Wells Fargo (1937)

“In the old days, we had one important rule: get there.”

Synopsis:
An ambitious messenger (Joel McCrea) for the Wells Fargo Company in pre-Civil War America helps shape the future of communication and banking across the states while maintaining a long-distance marriage with his southern wife (Frances Dee).

Genres:

Review:
The primary goal of this episodic western is to showcase the impressive historical trajectory of transcontinental communication in 19th century United States: we’re shown the marvel of eating fresh oysters in New York (before salmonella sets in!); the remarkable ability for Americans to send letters to their loved ones during the Gold Rush; and the challenges of transferring money during an era of continuous robberies and land battles across the nation. However, the jam-packed storyline is hampered by far too many historic moments in one movie, as well as too much time spent on McCrea’s marital challenges. This film will primarily be of interest to McCrea fans wanting to see him in his first film opposite Dee (his real-life spouse).

Redeeming Qualities and Moments:

  • Interesting historic footage of the dangerous, time-consuming work involved in helping Americans communicate

Must See?
No, unless you’re a fan of this type of historical western.

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One Response to “Wells Fargo (1937)”

  1. First viewing. A once-must, for its place in cinema history and its historical significance. I’m more enthusiastic about this film than the assessment given here. I take a particular interest in this kind of document re: the progressive American spirit, esp. if it has a compelling thrust (which this does).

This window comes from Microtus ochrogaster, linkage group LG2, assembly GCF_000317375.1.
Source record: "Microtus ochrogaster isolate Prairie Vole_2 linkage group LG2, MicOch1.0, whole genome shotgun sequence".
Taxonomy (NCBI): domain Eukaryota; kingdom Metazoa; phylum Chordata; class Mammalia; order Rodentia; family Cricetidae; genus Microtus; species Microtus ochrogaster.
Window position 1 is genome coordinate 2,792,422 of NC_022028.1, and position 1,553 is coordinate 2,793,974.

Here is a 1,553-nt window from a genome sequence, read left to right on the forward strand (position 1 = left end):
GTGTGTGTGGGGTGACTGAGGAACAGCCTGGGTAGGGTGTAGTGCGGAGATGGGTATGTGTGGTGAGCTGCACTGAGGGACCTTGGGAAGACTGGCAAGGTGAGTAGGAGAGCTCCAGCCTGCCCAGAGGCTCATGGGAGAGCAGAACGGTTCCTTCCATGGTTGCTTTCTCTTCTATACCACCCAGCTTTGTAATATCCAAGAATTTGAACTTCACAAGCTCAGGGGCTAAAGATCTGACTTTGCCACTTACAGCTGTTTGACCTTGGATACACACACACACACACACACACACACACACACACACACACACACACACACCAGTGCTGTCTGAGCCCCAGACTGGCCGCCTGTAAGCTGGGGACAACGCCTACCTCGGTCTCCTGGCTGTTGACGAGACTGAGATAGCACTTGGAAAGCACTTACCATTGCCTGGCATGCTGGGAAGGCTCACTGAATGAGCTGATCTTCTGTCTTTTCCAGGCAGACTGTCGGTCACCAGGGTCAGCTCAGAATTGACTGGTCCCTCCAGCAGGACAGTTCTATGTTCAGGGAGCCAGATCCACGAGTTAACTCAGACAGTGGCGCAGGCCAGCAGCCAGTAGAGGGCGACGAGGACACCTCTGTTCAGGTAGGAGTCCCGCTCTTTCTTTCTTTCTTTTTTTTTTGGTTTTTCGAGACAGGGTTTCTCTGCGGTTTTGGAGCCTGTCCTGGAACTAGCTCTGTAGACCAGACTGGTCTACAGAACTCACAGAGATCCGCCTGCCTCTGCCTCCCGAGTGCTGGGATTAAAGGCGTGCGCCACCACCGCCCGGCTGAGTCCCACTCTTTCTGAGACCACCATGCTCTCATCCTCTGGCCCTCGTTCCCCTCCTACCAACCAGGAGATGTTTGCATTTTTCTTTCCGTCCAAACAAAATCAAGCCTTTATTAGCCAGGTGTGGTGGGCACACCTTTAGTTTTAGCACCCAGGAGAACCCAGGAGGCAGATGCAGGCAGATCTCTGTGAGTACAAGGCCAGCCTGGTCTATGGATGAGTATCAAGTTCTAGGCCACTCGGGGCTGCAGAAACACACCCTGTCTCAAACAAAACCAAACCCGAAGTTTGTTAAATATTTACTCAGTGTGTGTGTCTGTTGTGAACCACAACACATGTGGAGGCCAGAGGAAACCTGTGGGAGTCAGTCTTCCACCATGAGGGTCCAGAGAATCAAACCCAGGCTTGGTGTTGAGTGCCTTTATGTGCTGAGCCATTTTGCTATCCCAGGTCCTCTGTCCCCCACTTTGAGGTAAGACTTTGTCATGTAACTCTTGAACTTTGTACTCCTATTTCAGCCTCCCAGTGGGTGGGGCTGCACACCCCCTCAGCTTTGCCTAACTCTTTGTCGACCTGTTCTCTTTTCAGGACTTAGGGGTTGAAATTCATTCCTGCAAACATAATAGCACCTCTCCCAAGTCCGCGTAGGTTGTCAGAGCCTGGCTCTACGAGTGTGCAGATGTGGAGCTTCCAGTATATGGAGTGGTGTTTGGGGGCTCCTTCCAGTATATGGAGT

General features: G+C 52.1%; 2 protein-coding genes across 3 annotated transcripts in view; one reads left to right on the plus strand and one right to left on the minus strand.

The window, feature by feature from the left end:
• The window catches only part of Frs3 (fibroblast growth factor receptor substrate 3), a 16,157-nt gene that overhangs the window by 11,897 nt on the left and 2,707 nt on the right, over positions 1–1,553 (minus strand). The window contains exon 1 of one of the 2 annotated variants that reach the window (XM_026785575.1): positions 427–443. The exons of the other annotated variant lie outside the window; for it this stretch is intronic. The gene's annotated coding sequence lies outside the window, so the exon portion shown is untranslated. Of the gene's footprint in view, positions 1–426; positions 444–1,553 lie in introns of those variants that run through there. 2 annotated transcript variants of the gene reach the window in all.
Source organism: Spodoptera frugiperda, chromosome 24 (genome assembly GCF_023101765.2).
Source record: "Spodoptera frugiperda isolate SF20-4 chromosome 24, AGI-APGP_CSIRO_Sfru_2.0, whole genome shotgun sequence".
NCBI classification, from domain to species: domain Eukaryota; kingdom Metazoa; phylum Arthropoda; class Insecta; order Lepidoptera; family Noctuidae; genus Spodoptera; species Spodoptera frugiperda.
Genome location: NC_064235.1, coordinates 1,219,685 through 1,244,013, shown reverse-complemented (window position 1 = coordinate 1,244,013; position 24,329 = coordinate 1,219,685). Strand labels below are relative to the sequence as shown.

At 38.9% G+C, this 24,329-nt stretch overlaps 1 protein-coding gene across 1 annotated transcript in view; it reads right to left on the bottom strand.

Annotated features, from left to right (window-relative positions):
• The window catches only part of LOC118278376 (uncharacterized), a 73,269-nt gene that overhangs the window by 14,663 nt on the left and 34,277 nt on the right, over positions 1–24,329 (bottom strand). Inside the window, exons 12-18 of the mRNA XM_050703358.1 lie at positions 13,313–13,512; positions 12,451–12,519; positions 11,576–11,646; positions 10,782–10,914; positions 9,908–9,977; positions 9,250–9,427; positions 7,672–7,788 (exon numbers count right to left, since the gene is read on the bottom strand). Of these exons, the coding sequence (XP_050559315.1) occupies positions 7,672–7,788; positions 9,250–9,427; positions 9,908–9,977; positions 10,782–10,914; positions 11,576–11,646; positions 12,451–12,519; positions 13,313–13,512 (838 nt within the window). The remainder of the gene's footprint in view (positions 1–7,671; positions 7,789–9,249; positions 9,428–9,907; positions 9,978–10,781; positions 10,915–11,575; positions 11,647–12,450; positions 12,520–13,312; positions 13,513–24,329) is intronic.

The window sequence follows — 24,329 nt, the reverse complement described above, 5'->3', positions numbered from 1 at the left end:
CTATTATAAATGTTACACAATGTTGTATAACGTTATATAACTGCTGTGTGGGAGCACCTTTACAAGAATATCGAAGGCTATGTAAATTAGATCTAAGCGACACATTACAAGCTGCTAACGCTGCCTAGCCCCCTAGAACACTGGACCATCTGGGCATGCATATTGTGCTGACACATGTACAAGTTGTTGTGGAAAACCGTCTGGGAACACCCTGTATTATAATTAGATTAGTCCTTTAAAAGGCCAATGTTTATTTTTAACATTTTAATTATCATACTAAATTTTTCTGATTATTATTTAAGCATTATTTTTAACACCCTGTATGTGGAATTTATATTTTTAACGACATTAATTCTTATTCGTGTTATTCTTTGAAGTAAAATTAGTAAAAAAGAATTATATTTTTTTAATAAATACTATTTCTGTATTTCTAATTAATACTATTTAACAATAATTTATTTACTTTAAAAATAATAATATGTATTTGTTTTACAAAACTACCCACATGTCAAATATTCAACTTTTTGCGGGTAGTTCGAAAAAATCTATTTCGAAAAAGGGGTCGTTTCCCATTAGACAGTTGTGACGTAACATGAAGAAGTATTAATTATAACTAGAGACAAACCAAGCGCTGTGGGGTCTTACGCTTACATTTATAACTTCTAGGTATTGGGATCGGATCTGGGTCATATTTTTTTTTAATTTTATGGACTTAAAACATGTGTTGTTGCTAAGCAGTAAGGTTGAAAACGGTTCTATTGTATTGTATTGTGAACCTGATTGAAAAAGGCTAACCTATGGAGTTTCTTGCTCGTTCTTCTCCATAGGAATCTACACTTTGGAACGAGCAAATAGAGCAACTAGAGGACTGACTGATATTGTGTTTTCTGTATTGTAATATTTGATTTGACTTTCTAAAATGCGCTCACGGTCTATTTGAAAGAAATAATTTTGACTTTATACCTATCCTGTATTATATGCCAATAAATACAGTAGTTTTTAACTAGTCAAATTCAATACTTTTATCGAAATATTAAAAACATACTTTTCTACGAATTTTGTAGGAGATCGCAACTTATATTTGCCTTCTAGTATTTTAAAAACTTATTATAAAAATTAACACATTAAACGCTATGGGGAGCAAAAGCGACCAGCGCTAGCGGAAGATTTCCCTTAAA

I tried to check online for more of the facts behind this film – but neither Wikipedia nor IMDb have much of anything in terms of backstory. Nevertheless, the film does largely appear believable (if nothing else).

    I don’t agree that the film covers “far too many historic moments in one movie”. On the contrary, the film serves as an overview of the vast extent of inter-personal need in the early pioneer days. (Having just read Kurt Andersen’s ‘Fantasyland’ – and its coverage of the gold-mining craze, among many other things – it was nice to see this film as an illustration of some of Andersen’s thesis.) The film is also simply an interesting story.

    Side Note: This was not the first film pairing McCrea and Dee. They met in 1933 during the filming of ‘The Silver Cord’. Personally, I always liked them as a couple (they were married for an astonishing 57 years) and I particularly like their obvious chemistry in this film.

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